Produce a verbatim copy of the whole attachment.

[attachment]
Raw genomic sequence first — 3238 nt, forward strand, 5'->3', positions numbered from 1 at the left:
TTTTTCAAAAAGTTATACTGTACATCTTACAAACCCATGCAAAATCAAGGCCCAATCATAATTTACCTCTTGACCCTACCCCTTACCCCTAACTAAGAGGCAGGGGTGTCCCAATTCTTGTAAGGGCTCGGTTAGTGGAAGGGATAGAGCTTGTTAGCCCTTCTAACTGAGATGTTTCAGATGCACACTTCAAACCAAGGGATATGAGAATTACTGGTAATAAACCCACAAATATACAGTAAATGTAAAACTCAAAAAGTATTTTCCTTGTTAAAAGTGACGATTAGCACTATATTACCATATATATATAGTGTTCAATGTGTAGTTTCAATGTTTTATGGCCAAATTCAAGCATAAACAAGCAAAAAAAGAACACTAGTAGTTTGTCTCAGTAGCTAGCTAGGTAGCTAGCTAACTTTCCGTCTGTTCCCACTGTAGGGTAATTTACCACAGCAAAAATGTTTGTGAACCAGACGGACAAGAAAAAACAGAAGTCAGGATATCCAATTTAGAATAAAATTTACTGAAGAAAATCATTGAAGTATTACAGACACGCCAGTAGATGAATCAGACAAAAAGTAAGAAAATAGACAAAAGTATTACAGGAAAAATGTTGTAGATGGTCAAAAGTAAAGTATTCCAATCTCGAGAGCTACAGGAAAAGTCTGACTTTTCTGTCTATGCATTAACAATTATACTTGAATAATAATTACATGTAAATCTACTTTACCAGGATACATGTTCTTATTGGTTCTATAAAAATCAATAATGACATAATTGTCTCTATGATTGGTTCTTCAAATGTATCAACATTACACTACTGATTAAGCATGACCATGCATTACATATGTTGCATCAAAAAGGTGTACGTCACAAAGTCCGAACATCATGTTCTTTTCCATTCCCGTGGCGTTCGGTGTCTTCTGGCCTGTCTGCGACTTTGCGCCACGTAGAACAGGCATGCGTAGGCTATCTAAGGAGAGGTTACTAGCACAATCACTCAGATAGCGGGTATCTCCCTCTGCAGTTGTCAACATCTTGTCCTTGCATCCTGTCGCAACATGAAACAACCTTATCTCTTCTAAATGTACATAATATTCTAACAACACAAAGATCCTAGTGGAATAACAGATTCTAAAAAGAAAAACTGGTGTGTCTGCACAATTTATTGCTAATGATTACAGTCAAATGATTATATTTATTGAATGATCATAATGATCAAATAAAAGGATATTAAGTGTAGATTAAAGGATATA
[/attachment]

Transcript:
Raw genomic sequence first — 3238 nt, forward strand, 5'->3', positions numbered from 1 at the left:
TTTTTCAAAAAGTTATACTGTACATCTTACAAACCCATGCAAAATCAAGGCCCAATCATAATTTACCTCTTGACCCTACCCCTTACCCCTAACTAAGAGGCAGGGGTGTCCCAATTCTTGTAAGGGCTCGGTTAGTGGAAGGGATAGAGCTTGTTAGCCCTTCTAACTGAGATGTTTCAGATGCACACTTCAAACCAAGGGATATGAGAATTACTGGTAATAAACCCACAAATATACAGTAAATGTAAAACTCAAAAAGTATTTTCCTTGTTAAAAGTGACGATTAGCACTATATTACCATATATATATAGTGTTCAATGTGTAGTTTCAATGTTTTATGGCCAAATTCAAGCATAAACAAGCAAAAAAAGAACACTAGTAGTTTGTCTCAGTAGCTAGCTAGGTAGCTAGCTAACTTTCCGTCTGTTCCCACTGTAGGGTAATTTACCACAGCAAAAATGTTTGTGAACCAGACGGACAAGAAAAAACAGAAGTCAGGATATCCAATTTAGAATAAAATTTACTGAAGAAAATCATTGAAGTATTACAGACACGCCAGTAGATGAATCAGACAAAAAGTAAGAAAATAGACAAAAGTATTACAGGAAAAATGTTGTAGATGGTCAAAAGTAAAGTATTCCAATCTCGAGAGCTACAGGAAAAGTCTGACTTTTCTGTCTATGCATTAACAATTATACTTGAATAATAATTACATGTAAATCTACTTTACCAGGATACATGTTCTTATTGGTTCTATAAAAATCAATAATGACATAATTGTCTCTATGATTGGTTCTTCAAATGTATCAACATTACACTACTGATTAAGCATGACCATGCATTACATATGTTGCATCAAAAAGGTGTACGTCACAAAGTCCGAACATCATGTTCTTTTCCATTCCCGTGGCGTTCGGTGTCTTCTGGCCTGTCTGCGACTTTGCGCCACGTAGAACAGGCATGCGTAGGCTATCTAAGGAGAGGTTACTAGCACAATCACTCAGATAGCGGGTATCTCCCTCTGCAGTTGTCAACATCTTGTCCTTGCATCCTGTCGCAACATGAAACAACCTTATCTCTTCTAAATGTACATAATATTCTAACAACACAAAGATCCTAGTGGAATAACAGATTCTAAAAAGAAAAACTGGTGTGTCTGCACAATTTATTGCTAATGATTACAGTCAAATGATTATATTTATTGAATGATCATAATGATCAAATAAAAGGATATTAAGTGTAGATTAAAGGATATA